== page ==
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This visualization has been developed to illustrate how snowpack changes in water supply basins throughout Colorado in a water year. The goal is to quickly gain an understanding of both the absolute and relative magnitude of water supply throughout Colorado. The visualization illustrates how conditions in local and major basins vary in time and compare to each other. The basins correspond to those used by the National Weather Service (NWS) River Forecast Centers (RFCs) and Northern Water. ABRFC = Arkansas Basin, CBRFC= Colorado Basin, MBRFC = South Platte (Missouri) Basin, NCWCD = Northern Water collection basins, WGRFC = Rio Grande Basin (West Gulf RFC). See also the map interface to SNODAS data hosted by the Open Water Foundation (in process of moving to a State of Colorado server) - use this to learn more about locations of the basins.

SNODAS snow data are estimated using remote sensing, calibrated with on the ground measurements including SNOTEL. Unlike SNOTEL sites, which can only measure snow at specific locations, SNODAS provides estimates of Snow Water Equivalent (SWE) and snow cover throughout the United States. It is important to recognize that SNODAS data are not consistent across time because the algorithms used to estimate computed values have changed over time, and SNODAS data are only available since water year 2004. However, these facts are ignored in this visualization in order to leverage SNODAS and illustrate the utility of the dataset.

The visualization is configured to plot snowpack data for each local basin as 'bubble' markers on the chart. Daily SWE values are displayed during the period of a single water year. This visualization displays 3 separate variables across time, explained below. The markers move across the chart to show 2 variables (x and y), while also varying in size, representing a third variable.

  • X-axis is the cumulative SWE volume in each local basin, in acft, essentially the amount of precipitation as snow that has fallen on a basin during the water year. This is a measure of seasonal water supply and is contrast to daily "SWE on the ground" data products that are traditionally used to indicate potential future runoff from the snowpack. The cumulative value gives a broader indication of seasonal drought and water supply from the full hydrological system, including snow that has melted and is present in the ground (as can enter the stream later), has run off as streamflow and is observed in streamflow measurements, and has evaporated, ablated, or sublimated into the atmosphere.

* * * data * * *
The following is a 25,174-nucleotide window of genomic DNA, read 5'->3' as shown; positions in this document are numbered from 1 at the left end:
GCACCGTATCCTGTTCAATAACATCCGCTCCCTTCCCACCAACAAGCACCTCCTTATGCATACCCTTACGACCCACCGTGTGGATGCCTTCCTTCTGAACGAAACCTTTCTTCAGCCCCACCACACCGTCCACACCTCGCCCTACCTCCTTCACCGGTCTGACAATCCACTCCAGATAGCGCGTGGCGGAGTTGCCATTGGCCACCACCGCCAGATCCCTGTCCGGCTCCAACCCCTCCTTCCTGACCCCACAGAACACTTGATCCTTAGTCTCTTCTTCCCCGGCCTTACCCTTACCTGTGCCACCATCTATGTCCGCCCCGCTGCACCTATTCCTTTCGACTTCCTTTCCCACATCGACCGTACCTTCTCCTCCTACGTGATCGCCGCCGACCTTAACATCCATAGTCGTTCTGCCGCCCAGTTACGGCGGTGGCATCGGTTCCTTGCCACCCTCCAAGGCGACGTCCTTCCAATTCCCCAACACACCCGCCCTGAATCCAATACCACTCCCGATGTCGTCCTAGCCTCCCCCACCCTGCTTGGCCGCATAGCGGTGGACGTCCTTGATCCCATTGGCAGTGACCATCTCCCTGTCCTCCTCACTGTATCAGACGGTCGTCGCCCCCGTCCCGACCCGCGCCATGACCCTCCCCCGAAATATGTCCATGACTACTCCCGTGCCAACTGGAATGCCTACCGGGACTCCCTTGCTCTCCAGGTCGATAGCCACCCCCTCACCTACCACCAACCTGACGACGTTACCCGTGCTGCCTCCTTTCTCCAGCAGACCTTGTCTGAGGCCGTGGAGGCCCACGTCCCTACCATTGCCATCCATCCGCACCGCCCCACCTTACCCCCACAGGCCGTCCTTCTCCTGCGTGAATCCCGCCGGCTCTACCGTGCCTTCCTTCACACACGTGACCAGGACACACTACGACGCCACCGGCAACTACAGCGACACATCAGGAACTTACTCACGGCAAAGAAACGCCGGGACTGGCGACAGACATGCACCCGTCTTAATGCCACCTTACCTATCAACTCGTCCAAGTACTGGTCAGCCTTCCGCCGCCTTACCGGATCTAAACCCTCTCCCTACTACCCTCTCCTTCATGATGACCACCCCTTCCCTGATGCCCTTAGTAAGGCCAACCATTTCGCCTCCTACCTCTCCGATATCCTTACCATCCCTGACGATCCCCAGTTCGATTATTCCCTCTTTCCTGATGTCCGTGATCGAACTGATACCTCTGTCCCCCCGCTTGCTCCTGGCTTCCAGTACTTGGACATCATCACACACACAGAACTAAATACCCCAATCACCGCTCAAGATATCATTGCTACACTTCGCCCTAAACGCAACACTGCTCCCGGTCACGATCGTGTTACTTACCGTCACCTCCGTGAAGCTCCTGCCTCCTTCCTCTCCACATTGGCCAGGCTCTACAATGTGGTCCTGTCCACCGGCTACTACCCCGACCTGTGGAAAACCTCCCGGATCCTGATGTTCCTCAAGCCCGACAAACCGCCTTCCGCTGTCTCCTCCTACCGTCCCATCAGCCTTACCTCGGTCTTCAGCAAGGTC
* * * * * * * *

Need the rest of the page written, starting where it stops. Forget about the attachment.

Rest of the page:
• Y-axis is the corresponding cumulative SWE in each local basin, as percent of mean. Cumulative SWE is used to limit the amount of ups and downs from one day to the next and to provide a better evaluation of the entire water year. A horizontal line is emphasized at 100% to indicate mean of historical SNODAS daily values for all years.
  • The size of the marker indicates the cumulative total SWE for the local basin and all upstream basins (total upstream drainage area). Therefore, the largest marker in a basin color group indicates the most downstream local basin in that group. An organization that is evaluating its water supply could, for example, determine the most downstream basin in its water collection watershed. The size of the marker will indicate the total amount of snow precipitation that has accumulated on the upstream basins. The total amount is also indicated in the data view area. The relative y-axis position of the marker for that basin will indicate whether or not the water supply situation is below, at, or above the mean for historical SNODAS data. A relatively small marker below the 100% line means that the local basin and the total upstream basin are both "dry" (bad news). A relatively large marker above the 100% line means that the local basin and the total upstream basin are both "wet" (good news).

The choices of values for each axis and marker size could be altered to create other data visualizations. OWF welcomes feedback on this visualization and suggestions for new visualizations. Additional variable combinations may be provided in the future.